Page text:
The symptoms of Type 1 and Type 2 diabetes differ in that most people with Type 1 diabetes experience symptoms in their childhood or young adult years, whereas people with Type 2 diabetes may not experience symptoms at all until a diagnosis is made, according to WebMD. This is because Type 1 diabetes results from the body's inability to produce insulin. In Type 2 diabetes, the body is not able to use insulin correctly.
In people with Type 1 diabetes, the body no longer produces insulin because the body's immune system has mistakenly attacked and destroyed the cells responsible for insulin production, states The National Institute of Diabetes and Digestive and Kidney Disease. This is in contrast to people with Type 2 diabetes, in which the body first develops a resistance to insulin. As a result, the body produces more insulin at first to keep up with the body's demand. However, over time, the pancreas begins to produce less insulin, and when the amount of insulin produced can't keep up with the body's demand, most people require treatment.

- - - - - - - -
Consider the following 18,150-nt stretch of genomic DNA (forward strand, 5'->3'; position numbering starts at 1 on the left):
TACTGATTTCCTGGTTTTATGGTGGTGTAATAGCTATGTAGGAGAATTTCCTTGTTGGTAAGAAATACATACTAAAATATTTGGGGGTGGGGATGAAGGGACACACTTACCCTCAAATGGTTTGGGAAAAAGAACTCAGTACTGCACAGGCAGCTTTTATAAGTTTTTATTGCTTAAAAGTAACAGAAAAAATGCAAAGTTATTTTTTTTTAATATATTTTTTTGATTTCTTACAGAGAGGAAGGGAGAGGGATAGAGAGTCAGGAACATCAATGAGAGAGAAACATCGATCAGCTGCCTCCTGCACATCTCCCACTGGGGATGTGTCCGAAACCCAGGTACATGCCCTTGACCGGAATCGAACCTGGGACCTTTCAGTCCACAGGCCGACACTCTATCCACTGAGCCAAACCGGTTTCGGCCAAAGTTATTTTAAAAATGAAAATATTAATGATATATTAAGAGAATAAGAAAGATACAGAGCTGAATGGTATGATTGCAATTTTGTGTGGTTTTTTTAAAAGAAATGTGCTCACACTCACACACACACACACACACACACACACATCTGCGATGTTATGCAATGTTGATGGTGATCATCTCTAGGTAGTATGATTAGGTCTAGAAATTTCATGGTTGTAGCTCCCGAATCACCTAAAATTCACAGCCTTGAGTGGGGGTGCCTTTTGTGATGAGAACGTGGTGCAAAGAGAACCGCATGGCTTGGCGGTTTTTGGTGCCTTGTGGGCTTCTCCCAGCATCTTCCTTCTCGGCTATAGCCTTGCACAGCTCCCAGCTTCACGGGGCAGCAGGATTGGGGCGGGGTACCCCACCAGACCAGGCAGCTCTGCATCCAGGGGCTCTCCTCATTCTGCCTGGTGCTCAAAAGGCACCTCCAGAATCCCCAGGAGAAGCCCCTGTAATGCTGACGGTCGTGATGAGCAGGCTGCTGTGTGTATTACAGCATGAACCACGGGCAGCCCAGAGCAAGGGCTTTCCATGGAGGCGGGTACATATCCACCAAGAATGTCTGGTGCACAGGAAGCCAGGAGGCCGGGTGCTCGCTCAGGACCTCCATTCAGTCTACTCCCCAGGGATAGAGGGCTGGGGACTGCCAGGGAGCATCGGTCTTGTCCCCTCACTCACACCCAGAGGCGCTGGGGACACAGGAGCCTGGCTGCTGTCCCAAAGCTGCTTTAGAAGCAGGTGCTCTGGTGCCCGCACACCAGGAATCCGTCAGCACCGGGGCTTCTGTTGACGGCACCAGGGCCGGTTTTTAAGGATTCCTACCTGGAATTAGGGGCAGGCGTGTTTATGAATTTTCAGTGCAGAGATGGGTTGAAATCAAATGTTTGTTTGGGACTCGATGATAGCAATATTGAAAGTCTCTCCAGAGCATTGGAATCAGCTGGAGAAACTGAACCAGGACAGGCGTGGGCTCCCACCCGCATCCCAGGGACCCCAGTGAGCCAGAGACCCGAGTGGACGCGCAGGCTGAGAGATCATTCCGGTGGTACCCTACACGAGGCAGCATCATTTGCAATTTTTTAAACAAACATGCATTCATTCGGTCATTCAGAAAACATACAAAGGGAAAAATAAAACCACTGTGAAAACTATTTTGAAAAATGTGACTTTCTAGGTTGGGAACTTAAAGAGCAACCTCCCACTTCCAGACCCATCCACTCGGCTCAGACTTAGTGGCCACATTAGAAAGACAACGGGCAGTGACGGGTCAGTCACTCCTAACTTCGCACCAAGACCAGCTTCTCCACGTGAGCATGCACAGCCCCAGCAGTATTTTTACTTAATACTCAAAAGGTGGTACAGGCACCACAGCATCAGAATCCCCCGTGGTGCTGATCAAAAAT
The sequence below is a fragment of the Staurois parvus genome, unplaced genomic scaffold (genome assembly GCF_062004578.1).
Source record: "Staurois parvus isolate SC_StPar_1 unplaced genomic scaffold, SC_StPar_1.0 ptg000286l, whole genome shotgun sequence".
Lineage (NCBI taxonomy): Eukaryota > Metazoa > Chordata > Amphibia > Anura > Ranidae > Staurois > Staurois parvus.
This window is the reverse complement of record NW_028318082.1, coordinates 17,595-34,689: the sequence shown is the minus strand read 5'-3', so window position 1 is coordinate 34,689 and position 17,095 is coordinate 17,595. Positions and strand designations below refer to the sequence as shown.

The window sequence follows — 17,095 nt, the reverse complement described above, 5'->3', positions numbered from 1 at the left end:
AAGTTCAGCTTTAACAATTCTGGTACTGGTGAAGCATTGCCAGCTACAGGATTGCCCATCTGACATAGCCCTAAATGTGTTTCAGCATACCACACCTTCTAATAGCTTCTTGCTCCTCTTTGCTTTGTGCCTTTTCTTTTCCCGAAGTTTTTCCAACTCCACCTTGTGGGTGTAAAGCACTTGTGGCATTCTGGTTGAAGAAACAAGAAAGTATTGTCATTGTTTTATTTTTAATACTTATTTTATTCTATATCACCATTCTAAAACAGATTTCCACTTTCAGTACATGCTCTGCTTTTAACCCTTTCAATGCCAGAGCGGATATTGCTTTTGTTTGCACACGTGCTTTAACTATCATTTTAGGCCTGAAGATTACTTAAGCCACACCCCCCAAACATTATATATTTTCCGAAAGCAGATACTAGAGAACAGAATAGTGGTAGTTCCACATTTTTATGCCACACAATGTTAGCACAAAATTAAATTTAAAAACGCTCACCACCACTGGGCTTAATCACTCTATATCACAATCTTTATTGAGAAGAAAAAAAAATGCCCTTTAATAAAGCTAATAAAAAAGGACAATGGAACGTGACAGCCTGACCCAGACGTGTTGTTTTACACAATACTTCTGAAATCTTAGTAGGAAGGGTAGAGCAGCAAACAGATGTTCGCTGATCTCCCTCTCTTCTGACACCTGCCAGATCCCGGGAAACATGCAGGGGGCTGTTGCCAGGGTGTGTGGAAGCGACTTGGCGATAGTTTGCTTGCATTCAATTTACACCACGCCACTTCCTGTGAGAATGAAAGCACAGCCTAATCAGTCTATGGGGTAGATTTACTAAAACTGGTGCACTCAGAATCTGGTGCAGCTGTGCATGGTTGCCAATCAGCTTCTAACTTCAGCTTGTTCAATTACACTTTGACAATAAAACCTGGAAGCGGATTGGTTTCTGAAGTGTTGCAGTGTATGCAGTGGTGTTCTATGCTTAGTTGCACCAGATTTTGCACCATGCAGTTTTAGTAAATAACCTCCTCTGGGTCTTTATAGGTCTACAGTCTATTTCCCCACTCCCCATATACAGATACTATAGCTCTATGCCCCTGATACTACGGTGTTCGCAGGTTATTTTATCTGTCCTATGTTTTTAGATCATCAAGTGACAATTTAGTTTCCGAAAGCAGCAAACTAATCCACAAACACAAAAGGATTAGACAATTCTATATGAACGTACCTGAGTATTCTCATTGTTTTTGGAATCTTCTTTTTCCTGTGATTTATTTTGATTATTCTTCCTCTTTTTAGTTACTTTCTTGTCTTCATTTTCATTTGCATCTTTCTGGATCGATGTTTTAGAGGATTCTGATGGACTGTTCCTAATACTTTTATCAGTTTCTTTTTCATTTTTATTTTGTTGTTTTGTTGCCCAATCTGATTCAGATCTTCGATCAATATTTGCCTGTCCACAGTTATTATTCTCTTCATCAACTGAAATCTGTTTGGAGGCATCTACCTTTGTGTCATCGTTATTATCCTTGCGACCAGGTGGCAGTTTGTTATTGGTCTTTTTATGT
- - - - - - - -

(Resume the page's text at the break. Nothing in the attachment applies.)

Another difference between the two types is that Type 1 diabetes cannot be prevented, whereas most cases of Type 2 diabetes can be prevented through making healthy lifestyle changes such as exercising and maintaining a healthy weight, according to WebMD.